The actor Shane Rimmer has passed away aged 89. Arriving in England from Canada in the late Fifties, he started life as a cabaret singer and enjoyed a long career which spanned over half a century. He appeared in major movie franchises such as Star Wars, James Bond and Batman.
However, to generations of fans he will always be the voice of Scott Tracy in Thunderbirds. Produced between 1964-66, the series famously used elaborate puppets instead of actors to depict the heroes of International Rescue and their array of world-saving vehicles. These marionettes were part of an approach dubbed “Supermarionation”.
The brainchild of Gerry and Sylvia Anderson (who voiced character Lady Penelope), Thunderbirds was arguably their biggest hit. In a 2015 interview for the site Sci-Fi Fantasy Network he said, “For Thunderbirds, he (Anderson) had heard my voice on a BBC series, and thought it might suit Scott Tracy. You still had to come in and put your voice down on audition, which happened, and two weeks later I got a call asking would I like to do the part… I thought it was going to be quite a brief exercise, but that was fifty years ago!”
Rimmer also contributed to other Anderson series, notably Stingray and Captain Scarlet and the Mysterons. He wrote scripts as well as lending his voice. When the company made live-action shows like UFO (1970) and Space: 1999 (1975 – 77) he appeared in front of the camera. He had a shot at playing the lead in an Anderson pilot called Space Police in 1986, but the show was reworked as Space Precinct in the mid-Nineties. He was replaced by Ted Shackleford.
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Scott Tracy – the pilot of every child’s dream ride Thunderbird 1 – played a massive part in his success and he looked back fondly on the experience. “Gerry always insisted that we record in a circle with one big central mic,” he revealed to the Washington Times in a 2017 interview. “He said, ‘You’re out in space, for God’s sake. You don’t have all the conveniences. Act like it!’ I think that worked. Usually in situations like that you have individual cubicles. Somebody does their bit in cubicle A, somebody else in B, another in cubicle C. This was all together.”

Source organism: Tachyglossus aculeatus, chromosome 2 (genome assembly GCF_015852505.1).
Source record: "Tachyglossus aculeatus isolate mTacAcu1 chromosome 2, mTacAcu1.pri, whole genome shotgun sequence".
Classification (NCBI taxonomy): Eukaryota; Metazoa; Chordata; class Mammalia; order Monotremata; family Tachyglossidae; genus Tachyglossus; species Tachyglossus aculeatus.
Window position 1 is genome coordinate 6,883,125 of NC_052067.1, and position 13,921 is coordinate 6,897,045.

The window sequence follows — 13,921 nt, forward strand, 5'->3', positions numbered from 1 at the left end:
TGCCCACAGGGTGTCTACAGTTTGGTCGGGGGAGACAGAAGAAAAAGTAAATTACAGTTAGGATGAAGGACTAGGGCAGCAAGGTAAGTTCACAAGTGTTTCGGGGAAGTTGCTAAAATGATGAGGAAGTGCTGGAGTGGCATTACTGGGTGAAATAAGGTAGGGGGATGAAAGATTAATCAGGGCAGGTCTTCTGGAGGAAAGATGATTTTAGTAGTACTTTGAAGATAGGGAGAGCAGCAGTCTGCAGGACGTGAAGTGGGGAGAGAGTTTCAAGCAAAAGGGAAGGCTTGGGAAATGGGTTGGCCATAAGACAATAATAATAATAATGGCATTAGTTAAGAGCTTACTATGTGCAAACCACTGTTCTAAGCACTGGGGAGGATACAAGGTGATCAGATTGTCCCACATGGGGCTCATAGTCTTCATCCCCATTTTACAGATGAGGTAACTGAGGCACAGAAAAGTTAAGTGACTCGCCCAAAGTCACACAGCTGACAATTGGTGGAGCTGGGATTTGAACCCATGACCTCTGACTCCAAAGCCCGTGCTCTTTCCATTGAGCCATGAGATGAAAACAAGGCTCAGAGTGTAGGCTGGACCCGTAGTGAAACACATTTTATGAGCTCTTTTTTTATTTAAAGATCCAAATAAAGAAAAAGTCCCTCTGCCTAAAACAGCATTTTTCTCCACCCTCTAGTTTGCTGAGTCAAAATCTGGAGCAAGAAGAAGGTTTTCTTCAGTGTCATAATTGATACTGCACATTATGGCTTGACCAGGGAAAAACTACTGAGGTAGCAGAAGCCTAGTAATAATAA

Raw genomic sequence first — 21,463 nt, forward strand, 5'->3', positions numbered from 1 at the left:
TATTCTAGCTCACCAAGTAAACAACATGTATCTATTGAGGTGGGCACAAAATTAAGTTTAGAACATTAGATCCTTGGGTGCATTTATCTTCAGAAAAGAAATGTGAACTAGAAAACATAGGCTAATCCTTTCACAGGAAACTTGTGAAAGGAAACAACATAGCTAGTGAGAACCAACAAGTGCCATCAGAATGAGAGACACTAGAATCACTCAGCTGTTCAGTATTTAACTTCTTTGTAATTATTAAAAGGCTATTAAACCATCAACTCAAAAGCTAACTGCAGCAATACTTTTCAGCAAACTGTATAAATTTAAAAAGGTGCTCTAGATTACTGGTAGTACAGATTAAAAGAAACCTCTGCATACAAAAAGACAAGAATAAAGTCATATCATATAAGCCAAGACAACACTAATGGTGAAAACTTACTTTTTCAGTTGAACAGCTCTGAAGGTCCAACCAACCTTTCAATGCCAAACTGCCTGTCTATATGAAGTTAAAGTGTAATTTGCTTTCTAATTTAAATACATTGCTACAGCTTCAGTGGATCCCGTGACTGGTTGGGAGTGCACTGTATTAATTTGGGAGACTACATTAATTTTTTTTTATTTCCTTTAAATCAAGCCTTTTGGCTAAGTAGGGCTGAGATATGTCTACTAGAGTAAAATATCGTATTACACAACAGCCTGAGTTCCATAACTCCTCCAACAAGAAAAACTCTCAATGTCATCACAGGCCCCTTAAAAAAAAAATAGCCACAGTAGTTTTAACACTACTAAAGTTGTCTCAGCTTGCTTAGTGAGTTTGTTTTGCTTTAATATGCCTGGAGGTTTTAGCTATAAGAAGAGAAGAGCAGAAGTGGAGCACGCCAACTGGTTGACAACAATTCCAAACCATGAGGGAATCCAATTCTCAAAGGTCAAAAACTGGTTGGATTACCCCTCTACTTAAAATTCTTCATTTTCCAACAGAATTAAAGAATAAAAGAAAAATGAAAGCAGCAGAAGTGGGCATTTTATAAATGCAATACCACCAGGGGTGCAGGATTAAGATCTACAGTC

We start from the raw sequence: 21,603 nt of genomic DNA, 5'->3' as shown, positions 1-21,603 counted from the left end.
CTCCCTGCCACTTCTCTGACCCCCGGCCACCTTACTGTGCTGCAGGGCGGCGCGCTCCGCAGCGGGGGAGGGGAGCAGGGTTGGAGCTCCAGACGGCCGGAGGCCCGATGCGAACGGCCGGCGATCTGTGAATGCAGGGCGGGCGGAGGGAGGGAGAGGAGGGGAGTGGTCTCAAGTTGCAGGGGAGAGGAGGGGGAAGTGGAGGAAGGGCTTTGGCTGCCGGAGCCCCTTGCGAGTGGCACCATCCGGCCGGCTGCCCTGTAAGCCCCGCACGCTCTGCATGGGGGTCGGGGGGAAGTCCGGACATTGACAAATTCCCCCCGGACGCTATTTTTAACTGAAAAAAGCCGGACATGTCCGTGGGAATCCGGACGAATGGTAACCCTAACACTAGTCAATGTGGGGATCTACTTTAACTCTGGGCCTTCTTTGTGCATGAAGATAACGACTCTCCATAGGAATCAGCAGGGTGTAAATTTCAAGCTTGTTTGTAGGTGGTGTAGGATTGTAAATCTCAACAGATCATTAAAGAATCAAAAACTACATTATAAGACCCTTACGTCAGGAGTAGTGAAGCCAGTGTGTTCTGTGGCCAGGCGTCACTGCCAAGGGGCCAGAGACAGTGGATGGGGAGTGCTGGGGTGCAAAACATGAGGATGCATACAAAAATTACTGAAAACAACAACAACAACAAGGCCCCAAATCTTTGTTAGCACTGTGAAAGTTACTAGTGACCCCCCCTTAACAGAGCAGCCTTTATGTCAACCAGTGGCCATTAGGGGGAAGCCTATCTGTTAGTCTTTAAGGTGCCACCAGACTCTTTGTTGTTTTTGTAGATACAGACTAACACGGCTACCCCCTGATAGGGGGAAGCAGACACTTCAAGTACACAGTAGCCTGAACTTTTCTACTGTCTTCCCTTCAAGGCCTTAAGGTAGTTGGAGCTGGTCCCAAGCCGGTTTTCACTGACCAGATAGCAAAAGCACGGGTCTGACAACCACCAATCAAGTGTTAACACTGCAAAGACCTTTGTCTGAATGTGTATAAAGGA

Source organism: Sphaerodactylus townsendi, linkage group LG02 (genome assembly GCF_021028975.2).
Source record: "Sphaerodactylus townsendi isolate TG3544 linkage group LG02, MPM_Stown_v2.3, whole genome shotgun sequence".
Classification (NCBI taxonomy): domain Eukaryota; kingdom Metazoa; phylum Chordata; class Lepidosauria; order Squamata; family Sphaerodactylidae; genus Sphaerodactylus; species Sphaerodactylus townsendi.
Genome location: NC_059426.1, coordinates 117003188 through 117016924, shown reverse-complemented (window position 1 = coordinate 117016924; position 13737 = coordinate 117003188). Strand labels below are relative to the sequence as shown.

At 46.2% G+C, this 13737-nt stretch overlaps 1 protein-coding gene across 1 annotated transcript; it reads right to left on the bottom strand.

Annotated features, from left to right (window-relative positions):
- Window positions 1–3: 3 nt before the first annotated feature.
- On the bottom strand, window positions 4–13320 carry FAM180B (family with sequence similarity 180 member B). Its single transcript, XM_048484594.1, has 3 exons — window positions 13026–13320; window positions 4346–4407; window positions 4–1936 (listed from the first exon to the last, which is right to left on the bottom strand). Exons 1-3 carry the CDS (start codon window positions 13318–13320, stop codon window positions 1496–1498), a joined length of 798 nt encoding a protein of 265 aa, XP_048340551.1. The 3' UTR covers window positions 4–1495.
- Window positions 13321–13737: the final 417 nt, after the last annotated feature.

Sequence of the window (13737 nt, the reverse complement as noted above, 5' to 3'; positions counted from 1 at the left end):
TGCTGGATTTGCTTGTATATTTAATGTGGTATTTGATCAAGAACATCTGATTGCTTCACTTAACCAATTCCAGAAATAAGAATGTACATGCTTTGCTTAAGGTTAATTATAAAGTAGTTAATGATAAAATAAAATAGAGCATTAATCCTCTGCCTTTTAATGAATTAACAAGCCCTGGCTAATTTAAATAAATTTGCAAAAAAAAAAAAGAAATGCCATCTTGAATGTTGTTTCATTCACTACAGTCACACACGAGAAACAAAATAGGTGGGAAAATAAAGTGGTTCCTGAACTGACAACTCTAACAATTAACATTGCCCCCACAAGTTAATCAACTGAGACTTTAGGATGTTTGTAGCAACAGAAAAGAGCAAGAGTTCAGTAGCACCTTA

Thunderbirds hit the big screen in two movies, Thunderbirds Are Go (1966) and Thunderbird 6 (1968). Rimmer went beyond the world of puppets and strings to gadgets and girls, featuring in 3 Bond films – You Only Live Twice (1967) Diamonds Are Forever (1971) and The Spy Who Loved Me (1977). He also lent his vocals to Live and Let Die (1973). Aside from actors playing recurring roles he is the performer to have appeared most in the franchise.
Speaking about his part in Stars Wars Episode IV (1977), he commented, “They were doing one phase of the picture up there with a small unit while the main unit was downstairs doing the main action. It never stopped. [George] Lucas was a kind of a genius that he could keep all this sort of thing in hand.”
On the small screen, he acted in Doctor Who (1966’s The Gunfighters) and played two characters in British soap opera Coronation Street in the Sixties and Eighties respectively.
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In the twenty-first century, he played a small but prominent role as a water technician in Batman Begins (2005). He never lost his association with Gerry Anderson. After Anderson’s death he worked with son Jamie, most recently on “Ultramarionation” pilot Firestorm.
A cause of death has so far not been mentioned. Anderson Entertainment made a Twitter statement, saying his death had come “as a real shock” before going on to say they would be “celebrating Shane’s amazing life and career” in a podcast.